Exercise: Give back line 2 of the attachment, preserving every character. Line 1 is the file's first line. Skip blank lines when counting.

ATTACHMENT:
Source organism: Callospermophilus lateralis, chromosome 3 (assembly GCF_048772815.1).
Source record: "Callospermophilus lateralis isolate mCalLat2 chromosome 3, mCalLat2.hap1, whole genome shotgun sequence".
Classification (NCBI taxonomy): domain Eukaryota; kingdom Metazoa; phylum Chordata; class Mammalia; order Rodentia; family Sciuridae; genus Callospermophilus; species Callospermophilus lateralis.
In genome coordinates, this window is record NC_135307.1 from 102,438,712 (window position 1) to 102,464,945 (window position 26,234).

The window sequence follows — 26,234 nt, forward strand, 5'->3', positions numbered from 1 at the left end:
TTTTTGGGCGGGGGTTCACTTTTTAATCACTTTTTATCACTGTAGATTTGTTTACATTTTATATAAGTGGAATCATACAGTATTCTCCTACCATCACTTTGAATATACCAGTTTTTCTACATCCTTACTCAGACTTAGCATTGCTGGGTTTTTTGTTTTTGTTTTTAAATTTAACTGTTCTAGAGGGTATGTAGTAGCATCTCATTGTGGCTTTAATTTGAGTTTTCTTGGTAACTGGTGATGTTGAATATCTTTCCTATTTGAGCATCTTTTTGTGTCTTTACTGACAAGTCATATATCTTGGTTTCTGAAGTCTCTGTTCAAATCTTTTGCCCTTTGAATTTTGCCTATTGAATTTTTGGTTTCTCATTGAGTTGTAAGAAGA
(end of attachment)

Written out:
Source record: "Callospermophilus lateralis isolate mCalLat2 chromosome 3, mCalLat2.hap1, whole genome shotgun sequence".